Q: Our office has asked us all to work from home for a few weeks, at least. How do I stay connected to my co-workers and clients when I'm not in the office? What are the longer-term implications of separation from my team?
A: You can stay connected as you work from home and help avert the spread of coronavirus infection by using technology combined with good interpersonal skills.
My extroverted clients are especially disappointed in having to work from home right now, as they get energy from the social energy from others. My introverted clients are pretty delighted to have a superb reason to reduce social interaction.
If you are extroverted (gain energy from others), explore Skype, FaceTime, Google Hangouts, Zoom, old-fashioned phone calls and more to maintain social relationships and conduct business. For many Americans, our workplace is our largest social community. Not having daily human interaction can make extroverts feel lonely and depressed.
Realize you are not a wimp if the idea of a month with only your own company is demoralizing; you are an extrovert. If you are introverted, you still have to stay in touch. Miscommunications and misunderstandings multiply when we reduce interaction too much.
Also realize with fear and ambiguity flying around, human contact is especially important. Experts on anxiety recommend three antidotes to fear: 1) Never worry alone (a worry shared is a worry halved); 2) Gather detailed information about what you worry about; 3) Take all action in your control over what makes you anxious.
I would add a fourth suggestion and that is to acknowledge and accept what you have no power over so you don't take foolish actions trying to deny what you cannot control.
Remember after 9/11 how everyone was kind to each other for about a week? My hope is that after being separated from our teams for a long spell, we'll rejoin our communities with greater gratitude and kindness acknowledging the gift of the company of others. We will also have the time to examine and shuffle our priorities.
Lastly, we'll have developed the confidence that when we work together, we can solve even big problems. We'll take much less for granted and go into our future more prepared than we were before this crisis began.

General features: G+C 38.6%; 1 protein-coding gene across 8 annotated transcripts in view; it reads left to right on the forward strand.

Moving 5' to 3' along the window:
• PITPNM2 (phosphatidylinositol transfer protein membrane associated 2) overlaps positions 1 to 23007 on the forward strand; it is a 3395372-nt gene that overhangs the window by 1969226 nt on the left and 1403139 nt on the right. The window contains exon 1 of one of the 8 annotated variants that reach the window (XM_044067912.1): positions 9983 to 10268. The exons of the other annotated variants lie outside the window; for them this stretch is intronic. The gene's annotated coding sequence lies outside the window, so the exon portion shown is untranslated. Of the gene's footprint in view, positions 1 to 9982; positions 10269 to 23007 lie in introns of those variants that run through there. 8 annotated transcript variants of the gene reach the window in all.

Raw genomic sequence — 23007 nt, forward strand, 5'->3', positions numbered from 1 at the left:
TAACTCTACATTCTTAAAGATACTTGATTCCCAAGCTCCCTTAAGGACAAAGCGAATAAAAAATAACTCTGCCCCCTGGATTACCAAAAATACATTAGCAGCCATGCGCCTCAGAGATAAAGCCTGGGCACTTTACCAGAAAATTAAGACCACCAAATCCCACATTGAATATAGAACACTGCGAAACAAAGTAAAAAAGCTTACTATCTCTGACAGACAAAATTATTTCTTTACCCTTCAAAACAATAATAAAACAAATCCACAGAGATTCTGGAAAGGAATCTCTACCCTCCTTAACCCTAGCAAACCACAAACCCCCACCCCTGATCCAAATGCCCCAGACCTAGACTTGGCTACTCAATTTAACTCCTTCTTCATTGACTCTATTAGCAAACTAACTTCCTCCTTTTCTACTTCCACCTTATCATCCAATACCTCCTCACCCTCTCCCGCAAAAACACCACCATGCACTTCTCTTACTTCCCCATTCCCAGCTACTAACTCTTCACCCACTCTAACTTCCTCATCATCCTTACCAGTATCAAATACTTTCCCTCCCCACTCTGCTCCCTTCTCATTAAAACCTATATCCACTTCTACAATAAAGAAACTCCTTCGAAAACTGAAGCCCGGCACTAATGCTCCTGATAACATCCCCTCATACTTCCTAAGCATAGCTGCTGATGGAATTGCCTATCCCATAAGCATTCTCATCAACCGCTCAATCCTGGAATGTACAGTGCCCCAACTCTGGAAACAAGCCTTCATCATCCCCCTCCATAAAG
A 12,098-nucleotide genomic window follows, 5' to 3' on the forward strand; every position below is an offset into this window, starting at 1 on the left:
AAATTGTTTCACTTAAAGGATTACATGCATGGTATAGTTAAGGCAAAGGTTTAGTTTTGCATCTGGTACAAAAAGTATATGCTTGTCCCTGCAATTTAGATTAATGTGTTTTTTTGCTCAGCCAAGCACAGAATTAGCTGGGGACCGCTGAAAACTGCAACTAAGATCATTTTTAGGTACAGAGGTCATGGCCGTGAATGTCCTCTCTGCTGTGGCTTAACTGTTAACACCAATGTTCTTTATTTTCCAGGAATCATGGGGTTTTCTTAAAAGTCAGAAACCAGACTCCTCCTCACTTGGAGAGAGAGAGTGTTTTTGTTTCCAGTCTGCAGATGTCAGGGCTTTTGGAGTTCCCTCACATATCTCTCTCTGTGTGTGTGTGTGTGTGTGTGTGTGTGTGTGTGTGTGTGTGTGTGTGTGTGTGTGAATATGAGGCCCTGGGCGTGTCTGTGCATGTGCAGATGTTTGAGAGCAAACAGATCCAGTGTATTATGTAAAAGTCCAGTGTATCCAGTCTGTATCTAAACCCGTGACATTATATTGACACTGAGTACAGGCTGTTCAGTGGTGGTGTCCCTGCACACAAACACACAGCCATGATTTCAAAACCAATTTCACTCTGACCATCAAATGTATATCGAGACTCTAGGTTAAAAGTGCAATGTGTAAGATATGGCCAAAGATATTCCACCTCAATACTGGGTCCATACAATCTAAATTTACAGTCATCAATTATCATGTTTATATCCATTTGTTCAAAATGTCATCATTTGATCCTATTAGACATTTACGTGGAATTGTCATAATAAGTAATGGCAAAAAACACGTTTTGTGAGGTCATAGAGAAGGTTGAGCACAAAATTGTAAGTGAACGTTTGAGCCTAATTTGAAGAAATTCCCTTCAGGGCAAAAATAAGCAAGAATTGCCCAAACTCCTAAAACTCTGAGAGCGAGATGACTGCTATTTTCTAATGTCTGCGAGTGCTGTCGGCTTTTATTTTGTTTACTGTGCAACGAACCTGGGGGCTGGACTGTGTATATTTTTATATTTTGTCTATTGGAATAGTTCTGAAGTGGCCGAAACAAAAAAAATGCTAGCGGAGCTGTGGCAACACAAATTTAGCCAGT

Work together, stay calm
Q: People in my workplace seem paralyzed by virus fear. Many are telecommuting, but online meetings center on virus conversations. I'm glad we're taking the threat seriously but concerned about how this will play out. What are you telling clients and how are you personally thinking about the virus?
A: What I am telling clients and thinking is that the three emotions human beings find hardest are powerlessness, fear and vulnerability. All three are going on. Within the next 30-60 days we will have a lot more data. Right now there is no crystal ball that can comfort us with certainty.
I read an article on the psychology of panic toilet paper buying. The article pointed out how frightened people desperately seek power over anything. Stocking up on toilet paper and hand sanitizer is something we can do. Preventing a microbe from disrupting our lives is not something we can do.
There's no doubt the world will not be doing business as usual. The good news is we're demonstrating we can cooperate globally. Anyone who ever wanted to get telecommuting approved will be getting excellent data. We will also wake up from ordinary habits and unconsciousness and pay attention to problem solving in new ways.
These changes are not bad despite the fact our rapid change is being forced by a bad event. A wise adult learns there are burdens during times of blessings, and importantly right now. there are blessings during times of burden.
I suggest to clients that thinking too far ahead right now is futile and overwhelming. Obviously this is not an ideal time to retire, go to a rock concert or take that big international trip. Obviously, daily life for most people is going to have little or no community engagement.
Instead of attempting to predict where you and we will be in 60 days, give experts, scientists and government a chance to catch up with the challenge. Follow prudent advice and don't make dramatic decisions assuming we are now in viral Armageddon — we aren't.
Life and work will go on with necessary changes. An adversity from a novel virus will not be the last or only new threat we face. Our ability to find solutions on a problem of this magnitude is good practice for the other difficulties. There is international clarity that we cannot solve the complicated problems of the modern world without everyone working together.
If there was ever a time to come together, it is now. If there was ever a time to use every interpersonal skill in your repertoire, it is now, and if there was ever a time to take hope in the reality that working cooperatively we can solve even large problems, it is now.
Daneen Skube, Ph.D., executive coach, trainer, therapist and speaker, also appears as the FOX Channel's "Workplace Guru" each Monday morning. She's the author of "Interpersonal Edge: Breakthrough Tools for Talking to Anyone, Anywhere, About Anything" (Hay House, 2006).